Heraclitus, the Greek philosopher, would have felt at home at the conference on Corporate Brand Reputation held in New York on June 9 and 10.
He was famous for his insistence on ever-present change in the universe. “No man ever steps in the same river twice,” was his memorable observation, which became synthesized into the philosophical bon mot – panta rhei, or “everything flows.”
Indeed, the common thread of the two-day event organized by the Conference Board was how companies of all sizes and across all industries are grappling and adapting with the increasingly dynamic requirements of the new liquid environment in which they need to perform to drive business performance.
Liquid is the word: to be effective in today’s world brands need to be like water – they need to flow as forces of innovation and business transformation and adapt swiftly to device preferences and satisfy the thirst of hyper-fragmented global audiences with relevant content, unique value and design.
So, how are companies adapting to the new environment?
First, they are adapting internally, challenging and changing the old organizational models.
Maggie Fox, SAP’s Global VP of Marketing, went to the heart of what is the new normal in one word: change. Sales organizations embedded into marketing (and vice versa); marketing controlling IT spending and becoming a hybrid in the process with in-depth expertise in business, technology, engineering and IT; omni channel brand experiences requiring new and unprecedented levels of interdepartmental integration; high-quality content flowing constantly through the omnichannel world becoming the currency of brand power; and of course, data – the empowering force that is transforming hardware into software.
Second, in a communications environment where high-quality content is the new brand currency, marketing and communications departments are evolving into brand newsrooms, often headed by an emerging new executive role: the Brand Editor In Chief.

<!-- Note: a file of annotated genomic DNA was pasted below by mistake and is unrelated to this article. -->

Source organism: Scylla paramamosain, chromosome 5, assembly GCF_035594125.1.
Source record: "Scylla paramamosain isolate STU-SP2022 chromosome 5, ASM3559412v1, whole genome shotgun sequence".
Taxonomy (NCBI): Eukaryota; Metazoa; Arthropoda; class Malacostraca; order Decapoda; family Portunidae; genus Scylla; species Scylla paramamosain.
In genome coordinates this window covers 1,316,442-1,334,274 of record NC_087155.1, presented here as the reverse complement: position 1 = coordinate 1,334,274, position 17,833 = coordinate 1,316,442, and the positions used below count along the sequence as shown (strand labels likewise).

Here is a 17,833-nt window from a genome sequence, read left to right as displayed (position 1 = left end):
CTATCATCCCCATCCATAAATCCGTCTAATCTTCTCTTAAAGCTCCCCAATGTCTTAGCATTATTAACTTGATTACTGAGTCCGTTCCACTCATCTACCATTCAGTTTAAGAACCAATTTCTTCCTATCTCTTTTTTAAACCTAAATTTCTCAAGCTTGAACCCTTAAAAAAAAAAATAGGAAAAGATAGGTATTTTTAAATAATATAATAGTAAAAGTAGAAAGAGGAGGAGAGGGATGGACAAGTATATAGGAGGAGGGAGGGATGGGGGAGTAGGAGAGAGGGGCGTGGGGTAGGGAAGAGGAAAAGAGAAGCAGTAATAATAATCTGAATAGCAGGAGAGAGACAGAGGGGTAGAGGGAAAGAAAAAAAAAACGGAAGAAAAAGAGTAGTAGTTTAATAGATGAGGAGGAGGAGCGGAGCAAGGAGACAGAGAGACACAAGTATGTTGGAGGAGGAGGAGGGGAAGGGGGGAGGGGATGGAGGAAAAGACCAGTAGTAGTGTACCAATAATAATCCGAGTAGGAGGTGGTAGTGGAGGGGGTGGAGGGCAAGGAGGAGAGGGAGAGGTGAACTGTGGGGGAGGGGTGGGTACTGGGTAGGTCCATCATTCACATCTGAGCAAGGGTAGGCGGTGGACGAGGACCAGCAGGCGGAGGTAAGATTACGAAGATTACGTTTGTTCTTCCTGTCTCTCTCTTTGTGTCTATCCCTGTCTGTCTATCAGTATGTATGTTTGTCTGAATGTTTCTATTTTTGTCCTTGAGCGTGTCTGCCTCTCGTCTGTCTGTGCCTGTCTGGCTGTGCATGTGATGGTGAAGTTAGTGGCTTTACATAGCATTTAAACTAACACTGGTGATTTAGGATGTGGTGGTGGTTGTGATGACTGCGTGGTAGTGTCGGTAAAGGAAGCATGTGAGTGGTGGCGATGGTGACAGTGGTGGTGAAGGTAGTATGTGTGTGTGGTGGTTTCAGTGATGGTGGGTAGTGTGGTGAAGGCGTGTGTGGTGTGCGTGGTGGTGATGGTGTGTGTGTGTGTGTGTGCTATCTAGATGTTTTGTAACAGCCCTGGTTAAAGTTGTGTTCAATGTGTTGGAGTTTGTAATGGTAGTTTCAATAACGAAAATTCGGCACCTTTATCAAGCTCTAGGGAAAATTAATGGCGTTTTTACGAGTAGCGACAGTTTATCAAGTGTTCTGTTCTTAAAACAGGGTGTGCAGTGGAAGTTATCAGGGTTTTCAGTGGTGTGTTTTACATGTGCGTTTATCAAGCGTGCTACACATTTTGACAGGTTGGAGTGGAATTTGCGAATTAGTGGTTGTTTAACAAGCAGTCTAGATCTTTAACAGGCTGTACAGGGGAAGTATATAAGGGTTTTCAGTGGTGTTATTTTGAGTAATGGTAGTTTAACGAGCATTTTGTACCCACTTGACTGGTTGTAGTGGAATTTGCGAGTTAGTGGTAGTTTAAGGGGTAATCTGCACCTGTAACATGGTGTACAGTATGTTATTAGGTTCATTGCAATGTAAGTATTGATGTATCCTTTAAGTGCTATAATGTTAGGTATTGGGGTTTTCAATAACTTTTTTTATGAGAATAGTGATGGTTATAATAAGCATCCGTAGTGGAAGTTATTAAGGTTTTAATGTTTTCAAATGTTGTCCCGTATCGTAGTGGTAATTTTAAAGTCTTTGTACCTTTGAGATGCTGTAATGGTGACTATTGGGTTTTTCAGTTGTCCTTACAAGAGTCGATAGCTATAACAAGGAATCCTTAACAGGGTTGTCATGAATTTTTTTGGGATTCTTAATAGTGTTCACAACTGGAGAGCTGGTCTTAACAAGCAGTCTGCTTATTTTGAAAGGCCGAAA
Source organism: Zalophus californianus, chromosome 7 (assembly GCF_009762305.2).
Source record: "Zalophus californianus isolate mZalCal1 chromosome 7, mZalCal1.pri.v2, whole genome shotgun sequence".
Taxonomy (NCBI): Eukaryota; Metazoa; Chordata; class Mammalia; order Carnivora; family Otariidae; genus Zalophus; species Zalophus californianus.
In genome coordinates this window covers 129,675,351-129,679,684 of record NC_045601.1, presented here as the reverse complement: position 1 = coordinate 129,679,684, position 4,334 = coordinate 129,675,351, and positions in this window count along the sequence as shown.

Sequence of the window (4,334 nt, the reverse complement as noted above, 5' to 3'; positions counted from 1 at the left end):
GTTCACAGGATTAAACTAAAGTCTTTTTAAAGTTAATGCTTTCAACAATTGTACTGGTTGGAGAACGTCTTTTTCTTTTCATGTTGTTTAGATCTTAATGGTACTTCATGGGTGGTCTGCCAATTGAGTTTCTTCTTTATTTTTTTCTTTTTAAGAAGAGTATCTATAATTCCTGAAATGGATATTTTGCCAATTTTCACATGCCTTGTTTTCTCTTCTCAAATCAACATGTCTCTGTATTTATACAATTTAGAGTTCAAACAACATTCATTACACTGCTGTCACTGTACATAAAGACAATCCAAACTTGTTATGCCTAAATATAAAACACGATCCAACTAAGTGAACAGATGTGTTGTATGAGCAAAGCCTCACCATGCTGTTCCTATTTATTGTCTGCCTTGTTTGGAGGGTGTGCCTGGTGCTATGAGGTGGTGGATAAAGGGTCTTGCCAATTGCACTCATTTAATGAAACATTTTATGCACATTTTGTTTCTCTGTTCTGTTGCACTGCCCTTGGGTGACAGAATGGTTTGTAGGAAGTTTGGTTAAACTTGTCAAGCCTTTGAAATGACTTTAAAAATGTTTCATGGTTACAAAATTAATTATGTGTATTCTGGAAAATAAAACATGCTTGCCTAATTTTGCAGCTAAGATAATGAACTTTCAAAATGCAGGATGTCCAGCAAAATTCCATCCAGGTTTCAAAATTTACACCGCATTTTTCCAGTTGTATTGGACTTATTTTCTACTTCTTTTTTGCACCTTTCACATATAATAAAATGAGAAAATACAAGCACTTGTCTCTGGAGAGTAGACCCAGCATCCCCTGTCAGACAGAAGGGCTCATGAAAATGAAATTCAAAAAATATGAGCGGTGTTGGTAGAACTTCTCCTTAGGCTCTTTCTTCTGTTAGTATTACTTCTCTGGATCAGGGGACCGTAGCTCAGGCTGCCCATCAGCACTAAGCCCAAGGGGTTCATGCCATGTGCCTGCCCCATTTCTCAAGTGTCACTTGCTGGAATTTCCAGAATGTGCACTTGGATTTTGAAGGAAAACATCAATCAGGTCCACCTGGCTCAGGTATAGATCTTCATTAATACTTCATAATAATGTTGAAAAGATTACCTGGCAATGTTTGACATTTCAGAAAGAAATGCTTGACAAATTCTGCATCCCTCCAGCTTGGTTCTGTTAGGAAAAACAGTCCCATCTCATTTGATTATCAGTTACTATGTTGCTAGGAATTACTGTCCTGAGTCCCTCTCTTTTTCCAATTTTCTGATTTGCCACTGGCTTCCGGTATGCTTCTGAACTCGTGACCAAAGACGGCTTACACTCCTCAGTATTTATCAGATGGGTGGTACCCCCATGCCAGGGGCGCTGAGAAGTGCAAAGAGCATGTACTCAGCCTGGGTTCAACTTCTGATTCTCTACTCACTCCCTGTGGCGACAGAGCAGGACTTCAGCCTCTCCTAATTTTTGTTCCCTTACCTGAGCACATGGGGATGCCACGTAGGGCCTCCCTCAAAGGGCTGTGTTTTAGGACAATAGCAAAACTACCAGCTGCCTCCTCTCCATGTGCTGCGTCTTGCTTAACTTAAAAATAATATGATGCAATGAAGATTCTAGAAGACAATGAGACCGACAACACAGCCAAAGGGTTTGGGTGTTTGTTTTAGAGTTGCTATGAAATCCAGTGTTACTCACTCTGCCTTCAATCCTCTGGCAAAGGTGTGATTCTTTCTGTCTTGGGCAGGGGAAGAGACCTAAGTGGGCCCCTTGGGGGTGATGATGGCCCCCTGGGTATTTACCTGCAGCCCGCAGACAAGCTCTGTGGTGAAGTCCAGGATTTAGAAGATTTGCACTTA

The evolution, facilitated by the always-on, hyper connected society, is demanding a conversational, informal approach in order to spontaneously engage people and build sustainable brand interest.
Gone are the days of the marketing calendar: brands are now part of the organic content cycle, they are creatively inserted into trending conversations with timely precision, thoughtfulness and, yes, a bit of fun. This is a significant shift compared to the regimented and highly controlled corporate approaches of just a few years ago to communicate their value to the marketplace and engage with their customers.
Third, how do you measure brand power in this fluid world? The jury is still out on this topic, but as of right now, there seems to be a belief that measuring intent to buy is a very valuable and precise dimension through which one can assess the impact of investments in omnichannel brand experiences. One of the biggest challenges remains turning social media data into business and operational intelligence due to the successful integration of structured and unstructured data.
And last, it is a fundamental truth that companies will be able to change only if their people are engaged with energy, clarity and a sense of personal commitment. However, it appears they face an uphill battle here: according to a global survey disclosed by Mark Fernandes, Chief Leadership Officer at Luck Companies, a surprising 70% of the global workforce is disengaged.
“What people value most deeply will move them powerfully in their work and life,” said Mark.
It’s true. When personal values align with company values, lives are more satisfactory lived and work output increases exponentially because the organization becomes an expression of people’s unique talents, ideals and beliefs. Powerful brands will always coincide with powerful cultures.
So, everything flows: for brands to remain viable and competitive in the new world, companies need to go with the flow or be swept away against the currents of change.